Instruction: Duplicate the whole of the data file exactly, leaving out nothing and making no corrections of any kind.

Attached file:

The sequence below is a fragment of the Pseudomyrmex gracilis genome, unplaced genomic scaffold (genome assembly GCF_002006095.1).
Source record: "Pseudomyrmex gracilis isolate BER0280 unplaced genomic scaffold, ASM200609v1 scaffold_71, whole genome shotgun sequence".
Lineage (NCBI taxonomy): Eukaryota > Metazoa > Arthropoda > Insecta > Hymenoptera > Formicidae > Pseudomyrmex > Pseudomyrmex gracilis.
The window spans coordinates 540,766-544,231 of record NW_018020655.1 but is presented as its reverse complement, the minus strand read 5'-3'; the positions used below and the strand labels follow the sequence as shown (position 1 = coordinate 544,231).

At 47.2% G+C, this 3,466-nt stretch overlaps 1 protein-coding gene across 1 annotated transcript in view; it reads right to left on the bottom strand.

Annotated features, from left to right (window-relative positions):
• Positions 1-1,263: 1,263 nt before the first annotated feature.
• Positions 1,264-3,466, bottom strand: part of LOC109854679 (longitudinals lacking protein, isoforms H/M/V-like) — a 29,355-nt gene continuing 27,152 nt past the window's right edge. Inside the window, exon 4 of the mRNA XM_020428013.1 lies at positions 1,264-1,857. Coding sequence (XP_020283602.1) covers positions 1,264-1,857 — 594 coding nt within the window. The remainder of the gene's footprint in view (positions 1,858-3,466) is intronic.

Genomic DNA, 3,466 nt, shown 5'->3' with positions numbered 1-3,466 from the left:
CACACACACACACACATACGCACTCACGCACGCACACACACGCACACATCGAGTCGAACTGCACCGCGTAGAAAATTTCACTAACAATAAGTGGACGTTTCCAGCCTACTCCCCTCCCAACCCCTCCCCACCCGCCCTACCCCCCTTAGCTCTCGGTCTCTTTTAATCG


The sequence below is a fragment of the Pseudomyrmex gracilis genome, unplaced genomic scaffold (genome assembly GCF_002006095.1).
Source record: "Pseudomyrmex gracilis isolate BER0280 unplaced genomic scaffold, ASM200609v1 scaffold_71, whole genome shotgun sequence".
Lineage (NCBI taxonomy): Eukaryota > Metazoa > Arthropoda > Insecta > Hymenoptera > Formicidae > Pseudomyrmex > Pseudomyrmex gracilis.
The window spans coordinates 540,766-544,231 of record NW_018020655.1 but is presented as its reverse complement, the minus strand read 5'-3'; the positions used below and the strand labels follow the sequence as shown (position 1 = coordinate 544,231).

At 47.2% G+C, this 3,466-nt stretch overlaps 1 protein-coding gene across 1 annotated transcript in view; it reads right to left on the bottom strand.

Annotated features, from left to right (window-relative positions):
• Positions 1-1,263: 1,263 nt before the first annotated feature.
• Positions 1,264-3,466, bottom strand: part of LOC109854679 (longitudinals lacking protein, isoforms H/M/V-like) — a 29,355-nt gene continuing 27,152 nt past the window's right edge. Inside the window, exon 4 of the mRNA XM_020428013.1 lies at positions 1,264-1,857. Coding sequence (XP_020283602.1) covers positions 1,264-1,857 — 594 coding nt within the window. The remainder of the gene's footprint in view (positions 1,858-3,466) is intronic.

Genomic DNA, 3,466 nt, shown 5'->3' with positions numbered 1-3,466 from the left:
CACACACACACACACATACGCACTCACGCACGCACACACACGCACACATCGAGTCGAACTGCACCGCGTAGAAAATTTCACTAACAATAAGTGGACGTTTCCAGCCTACTCCCCTCCCAACCCCTCCCCACCCGCCCTACCCCCCTTAGCTCTCGGTCTCTTTTAATCG